"Broadband is becoming a basic necessity," civil-rights activist Benjamin Hooks added. And earlier this month, fellow FCC panelist Mignon Clyburn, daughter of Congressional Black Caucus leader and No. 3 House Democrat James Clyburn of South Carolina, declared that free (read: taxpayer-subsidized) access to the Internet is not only a civil right for every "nappy-headed child" in America, but is essential to their self-esteem. Every minority child, she said, "deserves to be not only connected, but to be proud of who he or she is."

Heck, the same argument could be made for any number of things – a cell phone, for instance.  Any number of people I’m sure would argue that a cell phone and unlimited access to a cellular phone network has become a “basic necessity”.   Of course we’re sliding down that slippery slope at an amazing rate of speed.

And if internet access is a “basic need”, a “civil right”, what about the tools necessary to access it?  An account with an internet provider and a computer?  Software?  Michelle Malkin remarks:

Face it: A high-speed connection is no more an essential civil right than 3G cell phone service or a Netflix account. Increasing competition and restoring academic excellence in abysmal public schools is far more of an imperative to minority children than handing them iPads. Once again, Democrats are using children as human shields to provide useful cover for not so noble political goals.

And, of course that “not so noble political goal” is more government control which, of course, translates into more power accrued and more control of every aspect of your life.  Malkin again:

For progressives who cloak their ambitions in the mantle of "fairness," it’s all about control. It’s always about control.

Precisely – and they’ll use any trick in the book to enlarge it.  And cloaking it in the guise of a “civil right” simply points out, again, how blatantly transparent  they’ve gotten in their quest.  This isn’t about “rights” – this is about power and intrusion.

~McQ


The politics of net neutrality

Net neutrality is back in the news.  So, are you for it or against it?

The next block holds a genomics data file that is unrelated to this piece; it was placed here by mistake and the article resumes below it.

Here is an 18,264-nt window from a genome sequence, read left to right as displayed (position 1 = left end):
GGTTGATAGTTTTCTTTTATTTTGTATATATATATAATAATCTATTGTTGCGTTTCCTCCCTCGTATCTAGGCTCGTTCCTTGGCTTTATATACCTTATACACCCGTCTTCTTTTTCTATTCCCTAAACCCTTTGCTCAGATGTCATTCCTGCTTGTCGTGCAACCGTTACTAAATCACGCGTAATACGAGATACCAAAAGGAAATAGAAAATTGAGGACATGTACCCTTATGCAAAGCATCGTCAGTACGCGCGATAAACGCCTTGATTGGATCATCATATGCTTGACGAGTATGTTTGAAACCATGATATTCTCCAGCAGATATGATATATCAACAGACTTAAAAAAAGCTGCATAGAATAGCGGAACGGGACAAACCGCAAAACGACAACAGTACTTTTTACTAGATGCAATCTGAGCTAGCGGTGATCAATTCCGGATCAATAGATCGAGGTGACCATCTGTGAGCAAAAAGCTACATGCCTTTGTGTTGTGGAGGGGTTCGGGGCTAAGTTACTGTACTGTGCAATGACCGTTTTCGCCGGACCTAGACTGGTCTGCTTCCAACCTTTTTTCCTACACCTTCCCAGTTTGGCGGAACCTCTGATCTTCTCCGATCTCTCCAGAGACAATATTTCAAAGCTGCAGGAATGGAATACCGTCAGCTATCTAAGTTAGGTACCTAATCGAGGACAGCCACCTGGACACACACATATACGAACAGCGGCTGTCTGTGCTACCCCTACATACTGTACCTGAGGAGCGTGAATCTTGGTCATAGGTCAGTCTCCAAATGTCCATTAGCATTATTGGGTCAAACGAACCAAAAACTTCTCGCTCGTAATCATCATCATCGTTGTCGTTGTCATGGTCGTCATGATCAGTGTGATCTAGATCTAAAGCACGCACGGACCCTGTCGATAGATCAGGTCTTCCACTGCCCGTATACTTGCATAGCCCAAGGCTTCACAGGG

Given the debate that surrounds the subject, that’s not as easy a question to answer as you might imagine.  Because in order to answer it you have to understand what “for” and “against” even mean now.

The internet as a phenomenon broke onto the world’s stage some years ago and has been growing and improving exponentially for years.  It has not only improved the flow and availability of information but the lives of countless millions of people around the globe as well. And it has essentially accomplished all of this without any major government intervention.

Of course most knew that anything that powerful and uncontrolled must come to the attention of government at some point.  The question is – to what purpose? Why should government intrude on a network that is providing so much acknowledged good without it? The answer: because it is there. And the paranoid are sure that the corporations that are involved in it are up to no good. Thus we need government’s help to keep those evil corporations in line.

Enter the concept of “net neutrality” and the postulation that unless government steps in to ensure it remains “neutral”, greedy corporations would take advantage of the net to advance their bottom lines to the detriment of small consumers.

That’s not something made up in an effort to overstate the case. It is the argument of those who favor government’s involvement, such as Senator Al Franken. Speaking at a meeting on the subject of net neutrality on August 19th, Franken said, “When government does not act, corporations will.  And unlike government agencies which have a legal responsibility to protect consumers, the only thing corporations care about … is their bottom line.”

While it is certainly true that corporations care about their bottom line, the way corporations increase that bottom line is by making and keeping customers happy.  That critical part of how the “bottom line” is increased is somehow always lost on the “let’s get government involved” crowd who feed off of fear driven and unfounded paranoia to justify intrusion.

The debate and arguments for or against the proposed net neutrality regulation aren’t hard to find.  Google and Verizon have offered their version of net neutrality that has been seen as either corporations writing the rules to help themselves or as the maintenance of the status quo.  Frankly, the status quo seems to be working quite well for most.

Much of the “let’s get government involved” movement is led by “Free Press”, a group which has made a cottage industry of the effort. Their main effort is focused on empowering the FCC to “regulate the internet” – a broad and, frankly, scary charter.  For some reason, Free Press is under the impression the FCC has the power to do so through the 1996 Telecom Act.   But does the FCC have that power?  Most familiar with the act don’t believe so. That includes a number of groups usually associated with progressive causes.